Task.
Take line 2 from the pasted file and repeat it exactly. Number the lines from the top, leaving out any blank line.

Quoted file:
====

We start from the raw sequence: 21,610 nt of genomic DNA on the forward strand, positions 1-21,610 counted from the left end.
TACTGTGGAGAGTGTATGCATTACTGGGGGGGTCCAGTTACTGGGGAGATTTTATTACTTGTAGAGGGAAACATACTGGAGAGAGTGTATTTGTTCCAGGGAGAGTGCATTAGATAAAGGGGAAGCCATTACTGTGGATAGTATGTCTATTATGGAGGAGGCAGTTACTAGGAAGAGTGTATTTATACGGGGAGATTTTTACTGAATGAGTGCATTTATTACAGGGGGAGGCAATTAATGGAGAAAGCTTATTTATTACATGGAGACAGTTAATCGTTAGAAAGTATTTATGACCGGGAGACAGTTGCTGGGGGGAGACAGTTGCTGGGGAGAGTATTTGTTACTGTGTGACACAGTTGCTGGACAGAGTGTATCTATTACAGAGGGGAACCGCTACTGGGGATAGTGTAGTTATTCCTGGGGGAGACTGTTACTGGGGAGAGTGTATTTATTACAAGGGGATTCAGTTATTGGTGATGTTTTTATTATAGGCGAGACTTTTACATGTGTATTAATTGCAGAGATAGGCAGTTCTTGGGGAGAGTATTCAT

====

TACTGTGGAGAGTGTATGCATTACTGGGGGGGTCCAGTTACTGGGGAGATTTTATTACTTGTAGAGGGAAACATACTGGAGAGAGTGTATTTGTTCCAGGGAGAGTGCATTAGATAAAGGGGAAGCCATTACTGTGGATAGTATGTCTATTATGGAGGAGGCAGTTACTAGGAAGAGTGTATTTATACGGGGAGATTTTTACTGAATGAGTGCATTTATTACAGGGGGAGGCAATTAATGGAGAAAGCTTATTTATTACATGGAGACAGTTAATCGTTAGAAAGTATTTATGACCGGGAGACAGTTGCTGGGGGGAGACAGTTGCTGGGGAGAGTATTTGTTACTGTGTGACACAGTTGCTGGACAGAGTGTATCTATTACAGAGGGGAACCGCTACTGGGGATAGTGTAGTTATTCCTGGGGGAGACTGTTACTGGGGAGAGTGTATTTATTACAAGGGGATTCAGTTATTGGTGATGTTTTTATTATAGGCGAGACTTTTACATGTGTATTAATTGCAGAGATAGGCAGTTCTTGGGGAGAGTATTCAT